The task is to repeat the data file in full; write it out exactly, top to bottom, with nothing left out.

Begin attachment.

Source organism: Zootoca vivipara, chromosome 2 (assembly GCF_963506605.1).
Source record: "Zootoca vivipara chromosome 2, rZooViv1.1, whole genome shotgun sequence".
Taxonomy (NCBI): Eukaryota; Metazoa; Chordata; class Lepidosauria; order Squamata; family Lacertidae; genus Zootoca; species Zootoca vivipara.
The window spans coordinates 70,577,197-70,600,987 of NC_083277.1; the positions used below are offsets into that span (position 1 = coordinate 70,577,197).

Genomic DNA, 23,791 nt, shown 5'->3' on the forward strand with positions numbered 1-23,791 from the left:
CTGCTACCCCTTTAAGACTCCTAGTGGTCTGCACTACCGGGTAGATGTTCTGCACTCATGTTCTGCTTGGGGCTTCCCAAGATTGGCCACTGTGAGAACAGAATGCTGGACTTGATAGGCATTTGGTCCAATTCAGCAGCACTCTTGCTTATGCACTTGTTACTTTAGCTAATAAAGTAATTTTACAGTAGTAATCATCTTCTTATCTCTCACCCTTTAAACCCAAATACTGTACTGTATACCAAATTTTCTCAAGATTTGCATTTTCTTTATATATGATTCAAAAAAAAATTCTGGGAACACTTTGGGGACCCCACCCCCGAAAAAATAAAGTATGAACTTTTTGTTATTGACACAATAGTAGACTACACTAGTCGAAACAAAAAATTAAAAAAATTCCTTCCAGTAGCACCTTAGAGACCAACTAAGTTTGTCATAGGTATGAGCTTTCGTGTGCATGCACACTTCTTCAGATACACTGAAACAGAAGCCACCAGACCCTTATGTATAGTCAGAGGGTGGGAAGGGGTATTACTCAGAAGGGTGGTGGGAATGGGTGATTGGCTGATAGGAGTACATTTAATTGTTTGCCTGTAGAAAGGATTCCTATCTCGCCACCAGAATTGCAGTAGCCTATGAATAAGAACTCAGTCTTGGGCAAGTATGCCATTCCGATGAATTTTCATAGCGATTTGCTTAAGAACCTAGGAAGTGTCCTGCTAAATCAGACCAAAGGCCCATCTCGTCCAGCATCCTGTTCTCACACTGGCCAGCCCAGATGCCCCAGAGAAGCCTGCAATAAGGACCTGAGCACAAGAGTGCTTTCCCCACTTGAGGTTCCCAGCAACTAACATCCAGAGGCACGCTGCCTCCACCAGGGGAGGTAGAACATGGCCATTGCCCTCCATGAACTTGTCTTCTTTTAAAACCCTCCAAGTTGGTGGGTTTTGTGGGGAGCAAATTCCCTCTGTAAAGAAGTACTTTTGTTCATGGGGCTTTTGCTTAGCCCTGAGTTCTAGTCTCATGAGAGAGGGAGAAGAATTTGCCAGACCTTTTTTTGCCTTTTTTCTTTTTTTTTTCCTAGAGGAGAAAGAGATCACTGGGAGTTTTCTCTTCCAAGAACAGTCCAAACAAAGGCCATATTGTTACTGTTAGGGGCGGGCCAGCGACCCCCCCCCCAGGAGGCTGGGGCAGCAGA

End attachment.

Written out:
Source organism: Zootoca vivipara, chromosome 2 (assembly GCF_963506605.1).
Source record: "Zootoca vivipara chromosome 2, rZooViv1.1, whole genome shotgun sequence".
Taxonomy (NCBI): Eukaryota; Metazoa; Chordata; class Lepidosauria; order Squamata; family Lacertidae; genus Zootoca; species Zootoca vivipara.
The window spans coordinates 70,577,197-70,600,987 of NC_083277.1; the positions used below are offsets into that span (position 1 = coordinate 70,577,197).

Genomic DNA, 23,791 nt, shown 5'->3' on the forward strand with positions numbered 1-23,791 from the left:
CTGCTACCCCTTTAAGACTCCTAGTGGTCTGCACTACCGGGTAGATGTTCTGCACTCATGTTCTGCTTGGGGCTTCCCAAGATTGGCCACTGTGAGAACAGAATGCTGGACTTGATAGGCATTTGGTCCAATTCAGCAGCACTCTTGCTTATGCACTTGTTACTTTAGCTAATAAAGTAATTTTACAGTAGTAATCATCTTCTTATCTCTCACCCTTTAAACCCAAATACTGTACTGTATACCAAATTTTCTCAAGATTTGCATTTTCTTTATATATGATTCAAAAAAAAATTCTGGGAACACTTTGGGGACCCCACCCCCGAAAAAATAAAGTATGAACTTTTTGTTATTGACACAATAGTAGACTACACTAGTCGAAACAAAAAATTAAAAAAATTCCTTCCAGTAGCACCTTAGAGACCAACTAAGTTTGTCATAGGTATGAGCTTTCGTGTGCATGCACACTTCTTCAGATACACTGAAACAGAAGCCACCAGACCCTTATGTATAGTCAGAGGGTGGGAAGGGGTATTACTCAGAAGGGTGGTGGGAATGGGTGATTGGCTGATAGGAGTACATTTAATTGTTTGCCTGTAGAAAGGATTCCTATCTCGCCACCAGAATTGCAGTAGCCTATGAATAAGAACTCAGTCTTGGGCAAGTATGCCATTCCGATGAATTTTCATAGCGATTTGCTTAAGAACCTAGGAAGTGTCCTGCTAAATCAGACCAAAGGCCCATCTCGTCCAGCATCCTGTTCTCACACTGGCCAGCCCAGATGCCCCAGAGAAGCCTGCAATAAGGACCTGAGCACAAGAGTGCTTTCCCCACTTGAGGTTCCCAGCAACTAACATCCAGAGGCACGCTGCCTCCACCAGGGGAGGTAGAACATGGCCATTGCCCTCCATGAACTTGTCTTCTTTTAAAACCCTCCAAGTTGGTGGGTTTTGTGGGGAGCAAATTCCCTCTGTAAAGAAGTACTTTTGTTCATGGGGCTTTTGCTTAGCCCTGAGTTCTAGTCTCATGAGAGAGGGAGAAGAATTTGCCAGACCTTTTTTTGCCTTTTTTCTTTTTTTTTTCCTAGAGGAGAAAGAGATCACTGGGAGTTTTCTCTTCCAAGAACAGTCCAAACAAAGGCCATATTGTTACTGTTAGGGGCGGGCCAGCGACCCCCCCCCCAGGAGGCTGGGGCAGCAGA